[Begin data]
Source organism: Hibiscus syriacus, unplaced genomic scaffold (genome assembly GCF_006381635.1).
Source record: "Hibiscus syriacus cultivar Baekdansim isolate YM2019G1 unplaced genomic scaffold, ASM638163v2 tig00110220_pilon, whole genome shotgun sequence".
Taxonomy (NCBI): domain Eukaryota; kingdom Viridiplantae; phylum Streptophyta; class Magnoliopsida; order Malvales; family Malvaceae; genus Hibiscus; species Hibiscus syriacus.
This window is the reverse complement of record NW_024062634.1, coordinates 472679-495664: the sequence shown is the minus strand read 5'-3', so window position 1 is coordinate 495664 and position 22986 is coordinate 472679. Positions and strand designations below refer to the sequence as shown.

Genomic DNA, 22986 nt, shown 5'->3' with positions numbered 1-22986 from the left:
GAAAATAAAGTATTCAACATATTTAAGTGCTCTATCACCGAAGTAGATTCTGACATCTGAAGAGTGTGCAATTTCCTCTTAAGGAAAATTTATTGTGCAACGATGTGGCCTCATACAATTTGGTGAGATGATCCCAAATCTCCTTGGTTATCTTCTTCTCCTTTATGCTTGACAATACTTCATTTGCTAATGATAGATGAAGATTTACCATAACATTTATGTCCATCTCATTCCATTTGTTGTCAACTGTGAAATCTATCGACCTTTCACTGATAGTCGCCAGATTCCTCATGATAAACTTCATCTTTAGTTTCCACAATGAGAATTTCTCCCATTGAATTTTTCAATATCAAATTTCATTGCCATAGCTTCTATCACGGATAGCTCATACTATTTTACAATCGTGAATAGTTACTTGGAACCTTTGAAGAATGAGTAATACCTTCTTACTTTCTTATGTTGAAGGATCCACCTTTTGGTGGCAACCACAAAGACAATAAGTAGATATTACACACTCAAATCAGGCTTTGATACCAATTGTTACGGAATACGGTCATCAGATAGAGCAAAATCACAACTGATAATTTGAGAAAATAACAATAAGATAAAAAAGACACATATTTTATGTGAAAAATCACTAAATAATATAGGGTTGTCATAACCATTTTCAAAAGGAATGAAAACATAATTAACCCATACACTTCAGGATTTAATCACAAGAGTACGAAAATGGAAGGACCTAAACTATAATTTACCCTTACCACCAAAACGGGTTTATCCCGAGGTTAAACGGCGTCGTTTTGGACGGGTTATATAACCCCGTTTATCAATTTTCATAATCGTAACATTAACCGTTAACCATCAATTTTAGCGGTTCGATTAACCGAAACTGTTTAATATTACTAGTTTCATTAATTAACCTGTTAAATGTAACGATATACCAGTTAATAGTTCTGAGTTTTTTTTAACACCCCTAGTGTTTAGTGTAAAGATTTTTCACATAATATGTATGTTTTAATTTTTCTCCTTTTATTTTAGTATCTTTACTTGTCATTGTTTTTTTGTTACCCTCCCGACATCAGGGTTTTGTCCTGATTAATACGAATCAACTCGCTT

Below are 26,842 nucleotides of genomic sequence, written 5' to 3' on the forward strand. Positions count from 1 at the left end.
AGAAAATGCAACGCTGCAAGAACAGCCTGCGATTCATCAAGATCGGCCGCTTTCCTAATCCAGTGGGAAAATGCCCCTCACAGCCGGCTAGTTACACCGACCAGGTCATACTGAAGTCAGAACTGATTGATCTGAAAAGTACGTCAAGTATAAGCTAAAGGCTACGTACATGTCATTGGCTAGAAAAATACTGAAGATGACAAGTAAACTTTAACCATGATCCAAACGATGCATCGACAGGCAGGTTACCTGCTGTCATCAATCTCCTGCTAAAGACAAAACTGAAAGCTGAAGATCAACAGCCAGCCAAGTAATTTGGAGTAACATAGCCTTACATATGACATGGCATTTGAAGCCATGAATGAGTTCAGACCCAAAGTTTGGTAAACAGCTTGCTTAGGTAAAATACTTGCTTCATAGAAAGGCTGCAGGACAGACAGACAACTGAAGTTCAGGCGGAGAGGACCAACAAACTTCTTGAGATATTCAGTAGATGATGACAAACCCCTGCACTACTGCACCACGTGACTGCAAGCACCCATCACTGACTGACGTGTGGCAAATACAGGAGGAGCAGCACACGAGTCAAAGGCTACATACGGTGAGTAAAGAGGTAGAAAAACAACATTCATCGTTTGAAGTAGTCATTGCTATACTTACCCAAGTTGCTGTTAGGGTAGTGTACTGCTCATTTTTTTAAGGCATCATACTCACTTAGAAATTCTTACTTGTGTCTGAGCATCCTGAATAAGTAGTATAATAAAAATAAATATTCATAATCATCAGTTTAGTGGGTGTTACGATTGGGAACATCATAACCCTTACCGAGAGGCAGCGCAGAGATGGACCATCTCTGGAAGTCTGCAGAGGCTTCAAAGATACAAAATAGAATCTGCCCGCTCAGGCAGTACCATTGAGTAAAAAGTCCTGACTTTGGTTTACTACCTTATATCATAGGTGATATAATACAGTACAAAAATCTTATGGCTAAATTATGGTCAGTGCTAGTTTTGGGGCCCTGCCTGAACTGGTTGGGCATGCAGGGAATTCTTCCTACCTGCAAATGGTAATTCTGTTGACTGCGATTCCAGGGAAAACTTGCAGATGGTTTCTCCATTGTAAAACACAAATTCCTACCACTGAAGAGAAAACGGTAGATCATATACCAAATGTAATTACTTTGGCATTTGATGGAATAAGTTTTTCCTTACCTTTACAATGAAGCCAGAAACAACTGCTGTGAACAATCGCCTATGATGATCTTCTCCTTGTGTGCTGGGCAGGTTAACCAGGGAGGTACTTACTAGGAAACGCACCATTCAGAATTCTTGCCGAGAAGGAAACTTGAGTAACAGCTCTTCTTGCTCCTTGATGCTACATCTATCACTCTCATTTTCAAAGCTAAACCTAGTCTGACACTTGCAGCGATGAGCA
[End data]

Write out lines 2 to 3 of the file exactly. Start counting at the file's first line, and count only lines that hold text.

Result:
Source record: "Hibiscus syriacus cultivar Baekdansim isolate YM2019G1 unplaced genomic scaffold, ASM638163v2 tig00110220_pilon, whole genome shotgun sequence".
Taxonomy (NCBI): domain Eukaryota; kingdom Viridiplantae; phylum Streptophyta; class Magnoliopsida; order Malvales; family Malvaceae; genus Hibiscus; species Hibiscus syriacus.